Williams' pace and darting runs are an integral part of the Millers on the pitch but off it he heads straight back to West Yorkshire.

“I'd don't really do much with the lads, to be honest,” he admits. “Me and Katie like to go for walks. We live near fields and go to see the horses and stuff like that. We love watching movies.

“I've been learning Spanish for about a year. I've just started with a tutor twice a week. It's coming on really well. Why Spanish? I just love the way they speak. I do love La Liga as well! Lionel Messi is my favourite player. 

“I love cooking. I've been cooking for a long time. On the Spanish thing, I like to cook paella. I make that quite a lot. I do Japanese stuff. Anything really. I make all kinds of pasta sauces. I love my pasta.”

At the training ground

He loves the Premier League too: “I'd be lying if I said I didn't want to play there. Whether people think that's going to happen or not, I'm going to go for it. It's the best league in the world.

“To be on Match of the Day, that's a massive thing. I've watched it for years. To play in the Premier League, it's something I've dreamed about it since I was a kid.”

He also has international ambitions and has been watched by Australia and by Wales for whom he qualifies through ancestry on his mother's side. 

My feeling is that the country of his birth would be his first choice but that he'd still be honoured to wear a Welsh shirt. Or something like that. 

International recognition was the last thing on his mind before Rotherham rescued him from those dark days at Barnsley.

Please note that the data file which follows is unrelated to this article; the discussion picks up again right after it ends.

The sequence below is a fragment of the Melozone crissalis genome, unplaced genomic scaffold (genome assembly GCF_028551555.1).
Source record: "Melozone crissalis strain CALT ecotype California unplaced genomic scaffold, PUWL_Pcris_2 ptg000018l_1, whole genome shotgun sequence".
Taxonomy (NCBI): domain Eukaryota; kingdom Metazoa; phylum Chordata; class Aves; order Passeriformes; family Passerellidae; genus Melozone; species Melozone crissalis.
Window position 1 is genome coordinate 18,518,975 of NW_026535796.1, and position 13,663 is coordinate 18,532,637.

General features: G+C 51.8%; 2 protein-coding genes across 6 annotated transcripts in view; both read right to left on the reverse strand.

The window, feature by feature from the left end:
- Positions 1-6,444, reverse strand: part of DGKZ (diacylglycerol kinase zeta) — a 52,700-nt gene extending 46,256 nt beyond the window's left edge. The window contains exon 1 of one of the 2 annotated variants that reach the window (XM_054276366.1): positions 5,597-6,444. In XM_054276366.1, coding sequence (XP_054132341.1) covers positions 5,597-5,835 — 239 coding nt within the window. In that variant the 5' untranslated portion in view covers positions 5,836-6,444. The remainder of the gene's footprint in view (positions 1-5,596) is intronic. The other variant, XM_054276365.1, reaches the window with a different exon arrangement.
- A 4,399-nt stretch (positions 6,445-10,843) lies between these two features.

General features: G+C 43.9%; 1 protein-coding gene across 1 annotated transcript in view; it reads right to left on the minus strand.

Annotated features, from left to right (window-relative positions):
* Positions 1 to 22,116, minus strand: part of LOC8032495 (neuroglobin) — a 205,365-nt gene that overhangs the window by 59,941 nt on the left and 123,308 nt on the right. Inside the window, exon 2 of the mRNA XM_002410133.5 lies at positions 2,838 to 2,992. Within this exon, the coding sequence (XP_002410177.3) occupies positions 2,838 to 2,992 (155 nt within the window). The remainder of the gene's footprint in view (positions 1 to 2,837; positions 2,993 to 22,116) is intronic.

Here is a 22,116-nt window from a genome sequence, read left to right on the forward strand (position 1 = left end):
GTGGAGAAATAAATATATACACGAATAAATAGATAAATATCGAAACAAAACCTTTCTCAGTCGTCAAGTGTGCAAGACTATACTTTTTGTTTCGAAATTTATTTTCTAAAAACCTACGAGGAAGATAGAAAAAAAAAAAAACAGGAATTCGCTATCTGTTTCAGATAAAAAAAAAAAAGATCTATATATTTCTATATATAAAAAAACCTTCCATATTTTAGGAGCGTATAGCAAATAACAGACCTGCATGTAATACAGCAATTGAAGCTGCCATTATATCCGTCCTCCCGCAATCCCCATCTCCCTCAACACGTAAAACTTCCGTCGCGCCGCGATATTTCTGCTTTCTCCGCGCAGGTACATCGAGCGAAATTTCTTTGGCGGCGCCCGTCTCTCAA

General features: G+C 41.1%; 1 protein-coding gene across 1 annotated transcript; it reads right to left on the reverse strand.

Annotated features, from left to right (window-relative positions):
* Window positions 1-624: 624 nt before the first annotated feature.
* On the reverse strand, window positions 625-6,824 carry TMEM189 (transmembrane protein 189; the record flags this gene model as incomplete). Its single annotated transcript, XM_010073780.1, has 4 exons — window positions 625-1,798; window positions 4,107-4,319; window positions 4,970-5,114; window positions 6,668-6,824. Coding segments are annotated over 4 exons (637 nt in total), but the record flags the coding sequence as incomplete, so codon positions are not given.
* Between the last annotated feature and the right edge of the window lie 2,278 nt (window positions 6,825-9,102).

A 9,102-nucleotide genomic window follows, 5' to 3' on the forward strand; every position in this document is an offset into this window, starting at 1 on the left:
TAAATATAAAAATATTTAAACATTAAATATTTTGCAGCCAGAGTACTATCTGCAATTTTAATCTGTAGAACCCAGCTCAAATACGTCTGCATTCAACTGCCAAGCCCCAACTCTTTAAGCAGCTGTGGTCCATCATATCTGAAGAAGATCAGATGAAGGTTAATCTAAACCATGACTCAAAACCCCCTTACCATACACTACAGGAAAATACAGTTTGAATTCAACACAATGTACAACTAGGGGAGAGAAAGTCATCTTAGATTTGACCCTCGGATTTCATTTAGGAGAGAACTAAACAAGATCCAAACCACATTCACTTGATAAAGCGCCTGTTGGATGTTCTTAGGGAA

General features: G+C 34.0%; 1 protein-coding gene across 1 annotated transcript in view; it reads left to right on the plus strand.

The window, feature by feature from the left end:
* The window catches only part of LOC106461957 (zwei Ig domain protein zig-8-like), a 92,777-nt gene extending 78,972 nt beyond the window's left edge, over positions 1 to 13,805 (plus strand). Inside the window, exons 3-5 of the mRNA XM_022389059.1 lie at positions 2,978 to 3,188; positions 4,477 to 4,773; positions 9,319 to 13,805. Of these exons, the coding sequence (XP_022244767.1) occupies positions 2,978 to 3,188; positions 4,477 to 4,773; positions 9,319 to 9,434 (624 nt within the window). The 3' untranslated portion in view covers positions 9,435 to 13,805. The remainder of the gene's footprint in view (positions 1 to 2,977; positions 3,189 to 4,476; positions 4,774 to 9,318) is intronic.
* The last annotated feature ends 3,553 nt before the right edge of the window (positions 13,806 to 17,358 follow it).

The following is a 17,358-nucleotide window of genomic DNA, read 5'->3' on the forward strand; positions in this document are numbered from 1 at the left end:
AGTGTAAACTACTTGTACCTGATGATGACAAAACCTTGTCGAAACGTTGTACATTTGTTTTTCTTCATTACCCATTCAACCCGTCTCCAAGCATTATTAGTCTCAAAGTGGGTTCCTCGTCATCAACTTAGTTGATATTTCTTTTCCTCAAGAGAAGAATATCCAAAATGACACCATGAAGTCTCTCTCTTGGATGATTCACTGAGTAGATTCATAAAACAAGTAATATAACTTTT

“I thought about giving up,” he says. “I was at the point where I thought there was nothing for me here. It was just me and my missus. 

“I thought 'I need to get out of here'. Quite a few times I nearly signed for teams back in Australia just so I could, I dunno, go and get fit and enjoy football again. Luckily enough, Katie made me stay and I am where I am now.”

There's a final smile from the father-to-be as we talk about his first goal for 14 months in the 3-2 win over Blackburn Rovers a few days previously.

“Oldham away, 1-1 draw,” he says in a flash when I ask him if he can remember his January 2017 effort. “It was freezing.”

Warne buys all of his players who hit the target a scorer's mug complete with photograph of their choice. 

Just like Katie is doing to him, Williams is keeping his manager waiting.

He was considering a picture of himself celebrating his second-half strike against Rovers at AESSEAL New Stadium.

But some things are more important.

Instead, he's going to have one of mum, dad and new-born son.

Eleven days after this interview, Katie gave birth to Ziggy who weighed in at 8lb 2oz. Dad is more “super-excited” than ever.



Best player played with: Scott Parker at Fulham. It was the way he could turn away and keep the ball. He was always available and he never looked like he was under any threat whatsoever.

Best player faced: Probably Ashley Cole. I played against him for a few minutes in the FA Cup when I was a kid at Portsmouth and he was at Chelsea. No, I'm going to change my mind. I'm going to say Kevin De Bruyne when we played at Manchester City in the FA Cup earlier this season. I couldn't get anywhere near him. He just kept running off me. I played in midfield that day.

Best moment in football: The Rotherham promotion and being such a big part of it throughout the season. Wembley and the play-off final was the pinnacle. It was quite emotional actually. My older brother flew over for the game. Katie was there as well. I got promoted with Barnsley but didn't feel I'd really contributed.

Lowest moment: Probably when I was injured at Barnsley.